A notice posted last week on the website of the state Food and Drug Administration in the county added: “Food service workplaces will operate normal hours during Ramadan.”

The move, which has been slammed by rights groups around the world, has been around for a number of years.

Dilxat Rexit, a spokesman for the exiled World Uyghur Congress, said it only adds to ethnic tensions already existent in China.

“China's goal in prohibiting fasting is to forcibly move Uighurs away from their Muslim culture during Ramadan,” he said.
“Policies that prohibit religious fasting are a provocation and will only lead to instability and conflict.”

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Beggar on board: Teen manages to stowaway on long-haul flight

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FALSE INFORMATION: Social media site Sina Weibo allegedly spread misinformation to its users which sparked viral hashtags about begging in Dubai

FALSE INFORMATION: Social media site Sina Weibo allegedly spread misinformation to its users which sparked viral hashtags about begging in Dubai

A teenager from China - who stowed away on an Airbus passenger jet flying from his home country to Dubai – decided on the daring feat because he wanted to start a new life as a ‘professional beggar’.

The 16-year-old boy, known simply as Xu, said he did it because he had heard online that beggars in Dubai could make 470,000 yuan (around £49,300) a month.

He had managed to remain undetected onboard a huge Emirates A380 plane in Shanghai - hiding away in the cargo hold for the entire nine hour journey, until he was discovered and arrested by Dubai police when he reached his destination.

China's state-owned Xinhua News Agency reported that a translator appointed by prosecutors said that the teen had jumped over a fence at Shanghai airport and climbed into the cargo hold while a security guard's back was turned.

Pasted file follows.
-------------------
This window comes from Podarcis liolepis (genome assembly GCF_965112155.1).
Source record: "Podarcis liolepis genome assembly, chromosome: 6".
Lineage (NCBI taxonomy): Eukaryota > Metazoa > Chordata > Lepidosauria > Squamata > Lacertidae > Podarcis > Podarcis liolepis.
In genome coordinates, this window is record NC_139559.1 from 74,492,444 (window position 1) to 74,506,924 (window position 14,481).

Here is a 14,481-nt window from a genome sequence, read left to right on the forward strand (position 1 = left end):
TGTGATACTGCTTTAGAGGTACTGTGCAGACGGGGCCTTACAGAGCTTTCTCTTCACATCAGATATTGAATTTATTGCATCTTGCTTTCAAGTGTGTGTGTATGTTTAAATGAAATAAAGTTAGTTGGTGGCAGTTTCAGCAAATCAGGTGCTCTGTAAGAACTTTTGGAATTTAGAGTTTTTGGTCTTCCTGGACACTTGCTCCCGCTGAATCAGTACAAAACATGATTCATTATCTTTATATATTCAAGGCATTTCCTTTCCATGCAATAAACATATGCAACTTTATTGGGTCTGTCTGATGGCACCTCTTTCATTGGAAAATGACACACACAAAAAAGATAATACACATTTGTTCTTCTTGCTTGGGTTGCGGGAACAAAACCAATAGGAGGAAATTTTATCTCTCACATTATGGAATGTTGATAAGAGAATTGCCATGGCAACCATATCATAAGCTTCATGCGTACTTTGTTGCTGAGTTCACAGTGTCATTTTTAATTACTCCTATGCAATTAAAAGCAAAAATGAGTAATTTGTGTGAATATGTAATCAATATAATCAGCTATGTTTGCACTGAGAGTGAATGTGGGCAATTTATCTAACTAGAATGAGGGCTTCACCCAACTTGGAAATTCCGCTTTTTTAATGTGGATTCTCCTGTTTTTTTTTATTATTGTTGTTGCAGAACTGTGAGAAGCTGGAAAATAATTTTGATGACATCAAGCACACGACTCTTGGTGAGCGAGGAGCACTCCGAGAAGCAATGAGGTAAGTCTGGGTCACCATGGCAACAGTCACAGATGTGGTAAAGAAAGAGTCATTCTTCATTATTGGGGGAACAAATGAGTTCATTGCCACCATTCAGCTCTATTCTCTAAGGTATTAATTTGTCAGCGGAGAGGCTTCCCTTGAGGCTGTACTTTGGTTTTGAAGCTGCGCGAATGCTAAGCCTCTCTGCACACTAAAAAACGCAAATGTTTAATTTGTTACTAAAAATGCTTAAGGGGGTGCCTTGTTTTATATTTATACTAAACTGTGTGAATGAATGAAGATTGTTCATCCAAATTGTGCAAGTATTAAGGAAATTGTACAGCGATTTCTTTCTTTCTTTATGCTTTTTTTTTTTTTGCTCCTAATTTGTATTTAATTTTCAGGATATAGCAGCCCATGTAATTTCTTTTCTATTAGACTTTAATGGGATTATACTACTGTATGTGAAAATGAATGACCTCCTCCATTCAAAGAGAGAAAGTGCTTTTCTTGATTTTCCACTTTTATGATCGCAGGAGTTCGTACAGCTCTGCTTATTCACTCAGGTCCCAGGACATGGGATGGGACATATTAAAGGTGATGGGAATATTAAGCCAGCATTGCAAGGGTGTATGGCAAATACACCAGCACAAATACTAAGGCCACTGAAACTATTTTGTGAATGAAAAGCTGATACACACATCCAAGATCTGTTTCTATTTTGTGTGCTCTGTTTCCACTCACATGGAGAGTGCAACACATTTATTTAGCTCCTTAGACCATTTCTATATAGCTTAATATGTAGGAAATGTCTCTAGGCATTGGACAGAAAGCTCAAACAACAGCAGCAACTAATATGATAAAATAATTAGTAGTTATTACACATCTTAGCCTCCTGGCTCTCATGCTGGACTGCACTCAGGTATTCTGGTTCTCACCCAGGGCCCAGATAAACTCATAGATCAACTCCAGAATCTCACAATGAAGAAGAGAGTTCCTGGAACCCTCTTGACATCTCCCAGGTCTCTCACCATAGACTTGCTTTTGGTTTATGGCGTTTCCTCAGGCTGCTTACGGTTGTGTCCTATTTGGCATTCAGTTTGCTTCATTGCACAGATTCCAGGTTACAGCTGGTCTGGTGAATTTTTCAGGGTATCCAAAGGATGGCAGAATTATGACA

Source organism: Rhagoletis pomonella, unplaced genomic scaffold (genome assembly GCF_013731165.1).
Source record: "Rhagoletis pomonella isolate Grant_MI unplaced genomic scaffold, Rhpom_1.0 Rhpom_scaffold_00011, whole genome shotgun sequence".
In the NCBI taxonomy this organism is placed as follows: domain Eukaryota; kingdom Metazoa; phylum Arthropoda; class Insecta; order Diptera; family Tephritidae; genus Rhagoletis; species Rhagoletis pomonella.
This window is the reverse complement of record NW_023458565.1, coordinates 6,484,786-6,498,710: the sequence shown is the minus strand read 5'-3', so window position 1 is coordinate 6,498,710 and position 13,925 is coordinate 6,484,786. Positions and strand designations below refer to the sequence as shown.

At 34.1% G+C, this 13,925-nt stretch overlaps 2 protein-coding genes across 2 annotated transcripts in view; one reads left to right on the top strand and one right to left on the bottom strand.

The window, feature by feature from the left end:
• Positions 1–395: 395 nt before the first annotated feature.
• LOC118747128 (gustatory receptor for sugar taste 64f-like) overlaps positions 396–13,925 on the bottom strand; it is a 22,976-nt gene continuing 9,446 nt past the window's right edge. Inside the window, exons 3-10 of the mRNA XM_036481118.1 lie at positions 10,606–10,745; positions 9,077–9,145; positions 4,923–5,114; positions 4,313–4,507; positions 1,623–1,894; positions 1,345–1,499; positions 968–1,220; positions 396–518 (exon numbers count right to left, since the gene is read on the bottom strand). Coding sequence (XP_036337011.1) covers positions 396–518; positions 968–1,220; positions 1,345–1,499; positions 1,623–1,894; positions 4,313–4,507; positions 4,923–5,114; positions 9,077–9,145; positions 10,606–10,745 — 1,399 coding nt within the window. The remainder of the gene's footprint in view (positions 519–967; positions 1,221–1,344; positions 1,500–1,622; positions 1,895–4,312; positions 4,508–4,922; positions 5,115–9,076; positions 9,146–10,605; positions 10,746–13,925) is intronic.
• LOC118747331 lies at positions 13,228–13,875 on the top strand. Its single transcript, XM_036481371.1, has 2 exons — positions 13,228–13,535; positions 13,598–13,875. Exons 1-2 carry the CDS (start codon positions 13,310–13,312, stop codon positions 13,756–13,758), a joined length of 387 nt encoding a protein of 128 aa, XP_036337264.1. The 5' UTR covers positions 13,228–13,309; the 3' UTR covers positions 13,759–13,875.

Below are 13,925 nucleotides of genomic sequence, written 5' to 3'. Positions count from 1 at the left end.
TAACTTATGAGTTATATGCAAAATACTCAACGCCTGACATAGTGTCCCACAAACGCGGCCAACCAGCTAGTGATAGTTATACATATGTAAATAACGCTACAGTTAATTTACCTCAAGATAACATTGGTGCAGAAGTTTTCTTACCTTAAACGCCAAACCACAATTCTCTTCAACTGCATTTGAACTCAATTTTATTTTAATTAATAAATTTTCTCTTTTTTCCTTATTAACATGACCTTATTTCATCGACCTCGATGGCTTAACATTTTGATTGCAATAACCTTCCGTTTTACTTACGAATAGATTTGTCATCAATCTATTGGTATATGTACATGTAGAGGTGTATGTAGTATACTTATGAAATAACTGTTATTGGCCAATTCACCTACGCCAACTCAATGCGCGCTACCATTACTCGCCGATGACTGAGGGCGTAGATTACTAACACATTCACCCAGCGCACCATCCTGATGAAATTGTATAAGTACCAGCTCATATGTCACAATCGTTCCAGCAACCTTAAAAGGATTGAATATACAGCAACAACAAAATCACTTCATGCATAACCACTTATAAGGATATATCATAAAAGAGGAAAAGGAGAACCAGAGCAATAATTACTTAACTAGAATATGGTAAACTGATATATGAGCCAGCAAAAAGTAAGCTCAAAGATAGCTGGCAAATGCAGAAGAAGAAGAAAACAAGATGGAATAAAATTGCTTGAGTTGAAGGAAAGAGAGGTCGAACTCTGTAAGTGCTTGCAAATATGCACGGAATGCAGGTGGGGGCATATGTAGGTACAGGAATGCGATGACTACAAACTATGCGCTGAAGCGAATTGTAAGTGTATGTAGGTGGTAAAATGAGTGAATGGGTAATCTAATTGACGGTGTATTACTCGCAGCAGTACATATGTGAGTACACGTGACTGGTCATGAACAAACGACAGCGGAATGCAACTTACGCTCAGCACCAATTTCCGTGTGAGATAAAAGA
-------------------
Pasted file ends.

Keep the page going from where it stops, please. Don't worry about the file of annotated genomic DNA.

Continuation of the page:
His story has sparked debate in China over misinformation in the media - as Xu is believed to have read on social media that beggars in Dubai could make nearly £5,000 a month.

Average annual wages in China are around 5,000 Yuan (approximately £3,000).

It is believed the youngster was inspired by the trend and decided to take a stab at the great aeroplane adventure.

A hashtag on a Twitter-like website called Sina Weibo - one of the most popular social media sites in China – has since gone viral saying: #DubaiBeggarsMake470000YuanMonthly.

Some users praised Xu for his bravery and moxie – others slammed the media for spreading rumours about the riches that Dubai had to offer.

The translator confirmed that the teen had ‘risked his life’ sneaking into Dubai.

The translator added that Xu, from Bazhong in the Sichuan province, had accepted his arrest because he'd heard that Dubai prisoners were “treated very well”.

The Chinese consulate in Dubai has sent staff members to meet with him.

A statement by the airline said: “Emirates can confirm that on 27th May, a stowaway was found in the cargo hold of flight EK303 from Shanghai to Dubai.”

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China’s ‘goal’ is in sight

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SUPERPOWER: Members of the Chinese national football team pose for a group picture in 2011

SUPERPOWER: Members of the Chinese national football team pose for a group picture in 2011

Country aims to become global force in football by 2050

China wants to become a ‘world football superpower’ by 2050 and aims to get 50 million of China's 1.357 billion children and adults kicking the ball by 2020.